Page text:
Weekly

 

 
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“For many years, I have specialised in different works on paper – fine prints, and more recently, of course, photos. Many great collections started out with prints, and today, many collections are being started with photos–and therefore, I am delighted to present six works from 1896 to 2010 for your enjoyment!”
— Anders Walender


Weekly is our own report on what art works are in our minds at the moment.
If you're interested in any of the works, please let us know!

Anders Welander
Senior Specialist Art, Print & Works of Art
anders.welander@cfhill.com
+46(0)70 954 68 23

 

 

Chen Man
Long live the Motherland. Shanghai
2010
Archival Pigment print
80 x 79 cm
Edition of 15
Available

“Chen Man (1980–), a celebrity in her own right in China, is now gaining international renown as a pioneer among China’s fashion Photographers. Her vigorously retouched images incorporate several layers of narrative, and the current perception of China is interpreted and reinterpreted in the imagery she uses. In a country wracked by convulsions between the old and the new, she stages fusions between the past and the present, East and West, tradition and renewal, in order to question and reformulate norms and beauty ideals.Chen Man was born in the old quarters of Beijing, and grew up taking daily lessons in classical calligraphy and playing mah-jong with her grandmother at her bedside, a lifestyle that contrasted starkly with the new and modern city that was rapidly emerging just around the corner.”

Andy Warhol
Ingrid Bergman with hat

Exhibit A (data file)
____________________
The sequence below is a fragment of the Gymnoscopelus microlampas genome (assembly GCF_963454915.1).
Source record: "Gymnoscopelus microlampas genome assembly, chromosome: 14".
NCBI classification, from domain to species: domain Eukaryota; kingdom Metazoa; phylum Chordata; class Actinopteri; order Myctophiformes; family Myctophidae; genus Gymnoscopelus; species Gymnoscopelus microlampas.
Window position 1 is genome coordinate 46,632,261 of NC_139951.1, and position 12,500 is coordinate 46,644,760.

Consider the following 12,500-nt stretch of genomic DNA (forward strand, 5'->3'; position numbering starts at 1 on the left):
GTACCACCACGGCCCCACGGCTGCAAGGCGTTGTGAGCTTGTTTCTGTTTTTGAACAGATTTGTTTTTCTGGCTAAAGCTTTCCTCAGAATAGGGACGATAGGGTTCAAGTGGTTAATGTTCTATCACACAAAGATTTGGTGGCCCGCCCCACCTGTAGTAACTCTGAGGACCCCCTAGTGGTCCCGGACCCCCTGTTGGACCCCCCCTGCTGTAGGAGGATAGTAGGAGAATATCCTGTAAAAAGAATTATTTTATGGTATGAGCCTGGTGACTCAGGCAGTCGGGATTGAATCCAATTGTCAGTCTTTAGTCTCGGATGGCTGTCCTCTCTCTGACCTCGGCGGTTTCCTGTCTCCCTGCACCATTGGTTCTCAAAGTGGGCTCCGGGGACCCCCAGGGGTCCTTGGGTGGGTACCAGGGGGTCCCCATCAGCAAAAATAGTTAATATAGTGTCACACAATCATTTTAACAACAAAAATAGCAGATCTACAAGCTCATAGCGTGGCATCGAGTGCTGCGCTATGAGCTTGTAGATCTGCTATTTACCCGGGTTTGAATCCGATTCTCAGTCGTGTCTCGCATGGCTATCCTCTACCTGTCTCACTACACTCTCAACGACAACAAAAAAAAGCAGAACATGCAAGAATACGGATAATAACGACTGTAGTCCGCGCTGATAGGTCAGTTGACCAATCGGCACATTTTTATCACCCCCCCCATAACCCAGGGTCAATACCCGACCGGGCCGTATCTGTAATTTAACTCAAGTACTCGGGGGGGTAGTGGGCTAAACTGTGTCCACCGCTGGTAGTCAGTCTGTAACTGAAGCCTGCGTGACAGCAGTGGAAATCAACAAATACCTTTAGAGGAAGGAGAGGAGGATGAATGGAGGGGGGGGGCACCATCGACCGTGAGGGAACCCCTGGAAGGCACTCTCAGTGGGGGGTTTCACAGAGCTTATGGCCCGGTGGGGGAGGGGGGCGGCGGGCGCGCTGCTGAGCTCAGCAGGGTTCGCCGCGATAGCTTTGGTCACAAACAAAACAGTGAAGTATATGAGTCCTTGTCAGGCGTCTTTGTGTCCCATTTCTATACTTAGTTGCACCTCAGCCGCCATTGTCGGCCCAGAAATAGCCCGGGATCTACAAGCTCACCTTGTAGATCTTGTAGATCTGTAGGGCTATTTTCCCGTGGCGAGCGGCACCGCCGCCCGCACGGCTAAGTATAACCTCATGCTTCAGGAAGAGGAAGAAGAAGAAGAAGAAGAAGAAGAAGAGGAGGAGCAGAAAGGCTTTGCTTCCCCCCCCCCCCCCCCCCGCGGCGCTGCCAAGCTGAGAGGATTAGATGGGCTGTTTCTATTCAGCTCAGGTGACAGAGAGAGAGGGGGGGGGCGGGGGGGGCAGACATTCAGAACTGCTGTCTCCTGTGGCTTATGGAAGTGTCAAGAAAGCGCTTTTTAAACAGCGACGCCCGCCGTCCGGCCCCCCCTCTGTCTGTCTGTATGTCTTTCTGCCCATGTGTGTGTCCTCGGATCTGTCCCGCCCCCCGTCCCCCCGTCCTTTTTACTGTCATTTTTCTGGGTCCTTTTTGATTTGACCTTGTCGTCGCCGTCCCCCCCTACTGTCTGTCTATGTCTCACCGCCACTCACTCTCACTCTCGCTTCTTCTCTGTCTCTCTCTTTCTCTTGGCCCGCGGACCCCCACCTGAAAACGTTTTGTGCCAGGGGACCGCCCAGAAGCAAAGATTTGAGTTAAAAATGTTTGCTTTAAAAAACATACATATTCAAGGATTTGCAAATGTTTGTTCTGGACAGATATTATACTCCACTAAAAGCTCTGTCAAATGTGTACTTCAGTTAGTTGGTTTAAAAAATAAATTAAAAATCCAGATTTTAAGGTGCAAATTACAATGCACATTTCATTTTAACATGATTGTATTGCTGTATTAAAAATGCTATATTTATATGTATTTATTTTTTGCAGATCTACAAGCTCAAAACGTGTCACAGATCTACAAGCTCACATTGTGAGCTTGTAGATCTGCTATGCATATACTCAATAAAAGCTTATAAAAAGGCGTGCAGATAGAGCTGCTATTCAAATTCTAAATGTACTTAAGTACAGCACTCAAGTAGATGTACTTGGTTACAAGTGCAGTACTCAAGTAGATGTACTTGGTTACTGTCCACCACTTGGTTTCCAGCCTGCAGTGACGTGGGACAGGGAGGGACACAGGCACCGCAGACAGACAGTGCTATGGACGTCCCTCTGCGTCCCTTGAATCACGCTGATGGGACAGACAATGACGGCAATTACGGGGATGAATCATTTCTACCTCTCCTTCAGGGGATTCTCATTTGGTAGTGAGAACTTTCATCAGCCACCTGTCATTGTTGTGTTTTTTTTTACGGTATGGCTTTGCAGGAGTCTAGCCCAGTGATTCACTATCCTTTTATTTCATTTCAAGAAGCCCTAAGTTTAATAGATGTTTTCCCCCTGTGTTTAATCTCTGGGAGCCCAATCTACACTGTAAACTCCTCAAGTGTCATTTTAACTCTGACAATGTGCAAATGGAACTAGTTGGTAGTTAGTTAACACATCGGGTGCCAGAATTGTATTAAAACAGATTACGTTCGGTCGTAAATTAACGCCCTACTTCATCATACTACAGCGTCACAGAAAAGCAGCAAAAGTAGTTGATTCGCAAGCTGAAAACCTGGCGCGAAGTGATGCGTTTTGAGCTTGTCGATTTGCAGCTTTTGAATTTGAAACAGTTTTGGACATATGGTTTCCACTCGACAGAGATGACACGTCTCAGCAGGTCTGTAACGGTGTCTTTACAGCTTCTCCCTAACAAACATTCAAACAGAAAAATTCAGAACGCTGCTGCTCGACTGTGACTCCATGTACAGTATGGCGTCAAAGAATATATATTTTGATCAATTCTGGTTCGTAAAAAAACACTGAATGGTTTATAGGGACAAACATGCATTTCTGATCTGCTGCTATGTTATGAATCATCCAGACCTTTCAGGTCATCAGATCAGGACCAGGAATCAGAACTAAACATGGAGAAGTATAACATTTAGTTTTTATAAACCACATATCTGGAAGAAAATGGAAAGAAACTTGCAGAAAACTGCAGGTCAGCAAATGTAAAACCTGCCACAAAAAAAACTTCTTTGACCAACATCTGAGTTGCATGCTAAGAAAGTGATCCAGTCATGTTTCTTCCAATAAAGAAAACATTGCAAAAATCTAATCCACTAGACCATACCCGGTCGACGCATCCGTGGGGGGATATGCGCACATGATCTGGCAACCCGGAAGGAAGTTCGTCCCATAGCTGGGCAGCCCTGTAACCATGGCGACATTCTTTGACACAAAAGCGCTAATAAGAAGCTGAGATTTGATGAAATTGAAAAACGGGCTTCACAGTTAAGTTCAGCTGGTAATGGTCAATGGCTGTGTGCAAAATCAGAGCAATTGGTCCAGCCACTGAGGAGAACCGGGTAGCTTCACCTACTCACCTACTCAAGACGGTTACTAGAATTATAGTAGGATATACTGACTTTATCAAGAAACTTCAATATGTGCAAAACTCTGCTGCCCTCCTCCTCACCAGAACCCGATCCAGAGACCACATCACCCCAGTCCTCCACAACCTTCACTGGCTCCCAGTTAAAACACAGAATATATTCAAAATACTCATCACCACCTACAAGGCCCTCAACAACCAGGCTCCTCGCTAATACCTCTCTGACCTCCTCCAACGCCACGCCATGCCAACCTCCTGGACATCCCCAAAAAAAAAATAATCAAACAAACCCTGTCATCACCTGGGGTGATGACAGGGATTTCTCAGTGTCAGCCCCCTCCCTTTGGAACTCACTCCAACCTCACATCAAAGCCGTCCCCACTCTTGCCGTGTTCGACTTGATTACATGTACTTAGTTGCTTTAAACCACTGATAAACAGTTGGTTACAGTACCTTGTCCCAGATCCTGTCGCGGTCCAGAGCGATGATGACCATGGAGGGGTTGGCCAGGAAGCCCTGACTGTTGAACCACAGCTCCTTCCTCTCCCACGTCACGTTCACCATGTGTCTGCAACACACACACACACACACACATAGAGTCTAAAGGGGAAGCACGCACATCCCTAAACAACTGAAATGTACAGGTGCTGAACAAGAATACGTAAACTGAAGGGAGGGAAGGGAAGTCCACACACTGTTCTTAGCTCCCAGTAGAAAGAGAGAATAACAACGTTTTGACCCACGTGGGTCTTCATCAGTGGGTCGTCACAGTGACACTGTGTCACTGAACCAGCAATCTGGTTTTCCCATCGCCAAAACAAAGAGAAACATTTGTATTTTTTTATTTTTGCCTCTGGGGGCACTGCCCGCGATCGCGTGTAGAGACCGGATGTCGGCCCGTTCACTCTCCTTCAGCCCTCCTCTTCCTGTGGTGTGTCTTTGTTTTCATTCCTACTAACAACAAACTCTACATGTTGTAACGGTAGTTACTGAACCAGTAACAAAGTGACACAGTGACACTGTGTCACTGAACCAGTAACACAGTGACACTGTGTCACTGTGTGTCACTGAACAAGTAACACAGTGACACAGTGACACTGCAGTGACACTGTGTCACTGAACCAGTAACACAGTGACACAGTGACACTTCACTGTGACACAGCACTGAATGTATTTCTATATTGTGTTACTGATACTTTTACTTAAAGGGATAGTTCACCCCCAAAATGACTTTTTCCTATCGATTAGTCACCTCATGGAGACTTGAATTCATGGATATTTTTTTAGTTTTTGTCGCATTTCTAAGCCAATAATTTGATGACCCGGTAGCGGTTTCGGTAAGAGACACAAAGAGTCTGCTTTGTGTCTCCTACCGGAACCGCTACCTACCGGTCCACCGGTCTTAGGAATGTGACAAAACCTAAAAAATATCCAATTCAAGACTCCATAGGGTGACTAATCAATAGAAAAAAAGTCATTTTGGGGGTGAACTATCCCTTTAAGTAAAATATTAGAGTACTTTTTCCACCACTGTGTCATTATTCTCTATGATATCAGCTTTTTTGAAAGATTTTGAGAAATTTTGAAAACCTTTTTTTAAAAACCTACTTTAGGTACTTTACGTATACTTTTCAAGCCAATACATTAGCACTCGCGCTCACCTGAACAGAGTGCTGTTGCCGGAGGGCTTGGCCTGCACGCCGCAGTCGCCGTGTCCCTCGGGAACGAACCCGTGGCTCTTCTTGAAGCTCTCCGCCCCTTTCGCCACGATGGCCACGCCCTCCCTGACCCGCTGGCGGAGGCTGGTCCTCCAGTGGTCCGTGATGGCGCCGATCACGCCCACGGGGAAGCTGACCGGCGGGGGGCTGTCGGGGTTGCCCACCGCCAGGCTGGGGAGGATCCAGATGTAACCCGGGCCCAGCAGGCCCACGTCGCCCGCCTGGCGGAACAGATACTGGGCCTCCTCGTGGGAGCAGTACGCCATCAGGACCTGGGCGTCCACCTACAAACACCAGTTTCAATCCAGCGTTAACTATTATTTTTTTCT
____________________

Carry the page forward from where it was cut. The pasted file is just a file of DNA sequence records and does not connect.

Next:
1983
Silkscreen in colours
91,4 x 91,4 cm
Edition of 250 + 50 AP
Available

“The famous Swedish Hollywood star Ingrid Bergman passed away in 1982, and shortly thereafter, Per Olov Börjeson, the founder of Galleri Börjesson in Malmö, contacted Andy Warhol to discuss the possibility of commemorating her legacy with a print. The result was the triptych Ingrid Bergman, which includes three different portraits of her (Herself, the Nun, with Hat) and was published in 1983. The set was sold complete or as individual prints. The most popular of the three portraits, all chosen from her major film roles, was Ingrid Bergman with Hat. It is the visually most striking of the portraits, and the photo depicts her in her role as Ilsa Lund in Casablanca (1942), in which she starred against Humphrey Bogart.”

Linda McCartney
Cherries, Antigua
1970
C-print
59,2 x 39,4 / 150,5 x 100,2 / 181,6 x 121 cm
Edition of 6 + 2 AP
Available

“The ongoing exhibition Mother Daughter, which features photos by Mary and Linda McCartney, is currently being shown at Fotografiska in Stockholm. One of my many favourites from this show is this iconic image of lined-up cherries and a bowl. It was taken by Linda McCartney (1941-1998) in Antigua. It is certainly most familiar to Paul McCartney fans as the cover image used for his first solo album McCartney, which was released after The Beatles split up in April 1970. It is also, for obvious reasons, referred to as the “Cherry Album”. To me, in a way, it resembles a classical still-life–a memento mori, with the red berries spread out and the empty bowl–but it also gives a taste of summer and holidays!” 

 

Christophe von Hohenberg
Leo Castelli, late 80s Soho Gallery
Digital fibre print
64 x 50,8 cm
Edition of 25
Available